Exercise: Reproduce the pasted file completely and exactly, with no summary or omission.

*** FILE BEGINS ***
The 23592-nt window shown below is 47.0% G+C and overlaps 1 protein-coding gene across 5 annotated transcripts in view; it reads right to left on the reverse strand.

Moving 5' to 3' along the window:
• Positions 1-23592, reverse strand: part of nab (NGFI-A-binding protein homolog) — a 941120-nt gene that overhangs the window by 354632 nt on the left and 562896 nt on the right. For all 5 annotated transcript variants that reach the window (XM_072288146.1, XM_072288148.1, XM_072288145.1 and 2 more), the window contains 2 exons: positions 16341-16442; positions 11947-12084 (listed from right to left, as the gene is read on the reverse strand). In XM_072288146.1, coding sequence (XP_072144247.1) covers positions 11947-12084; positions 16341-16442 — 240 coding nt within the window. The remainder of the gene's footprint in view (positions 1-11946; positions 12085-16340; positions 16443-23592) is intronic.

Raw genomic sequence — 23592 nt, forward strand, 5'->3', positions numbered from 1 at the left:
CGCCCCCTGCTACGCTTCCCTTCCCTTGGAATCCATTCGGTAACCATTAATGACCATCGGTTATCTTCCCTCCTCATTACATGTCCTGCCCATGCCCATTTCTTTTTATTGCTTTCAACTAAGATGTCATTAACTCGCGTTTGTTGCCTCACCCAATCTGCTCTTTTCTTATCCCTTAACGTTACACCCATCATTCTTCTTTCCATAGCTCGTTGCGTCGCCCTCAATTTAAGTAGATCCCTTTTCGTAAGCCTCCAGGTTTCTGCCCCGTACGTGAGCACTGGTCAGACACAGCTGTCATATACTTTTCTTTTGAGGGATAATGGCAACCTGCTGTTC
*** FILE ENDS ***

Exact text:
The 23592-nt window shown below is 47.0% G+C and overlaps 1 protein-coding gene across 5 annotated transcripts in view; it reads right to left on the reverse strand.

Moving 5' to 3' along the window:
• Positions 1-23592, reverse strand: part of nab (NGFI-A-binding protein homolog) — a 941120-nt gene that overhangs the window by 354632 nt on the left and 562896 nt on the right. For all 5 annotated transcript variants that reach the window (XM_072288146.1, XM_072288148.1, XM_072288145.1 and 2 more), the window contains 2 exons: positions 16341-16442; positions 11947-12084 (listed from right to left, as the gene is read on the reverse strand). In XM_072288146.1, coding sequence (XP_072144247.1) covers positions 11947-12084; positions 16341-16442 — 240 coding nt within the window. The remainder of the gene's footprint in view (positions 1-11946; positions 12085-16340; positions 16443-23592) is intronic.

Raw genomic sequence — 23592 nt, forward strand, 5'->3', positions numbered from 1 at the left:
CGCCCCCTGCTACGCTTCCCTTCCCTTGGAATCCATTCGGTAACCATTAATGACCATCGGTTATCTTCCCTCCTCATTACATGTCCTGCCCATGCCCATTTCTTTTTATTGCTTTCAACTAAGATGTCATTAACTCGCGTTTGTTGCCTCACCCAATCTGCTCTTTTCTTATCCCTTAACGTTACACCCATCATTCTTCTTTCCATAGCTCGTTGCGTCGCCCTCAATTTAAGTAGATCCCTTTTCGTAAGCCTCCAGGTTTCTGCCCCGTACGTGAGCACTGGTCAGACACAGCTGTCATATACTTTTCTTTTGAGGGATAATGGCAACCTGCTGTTC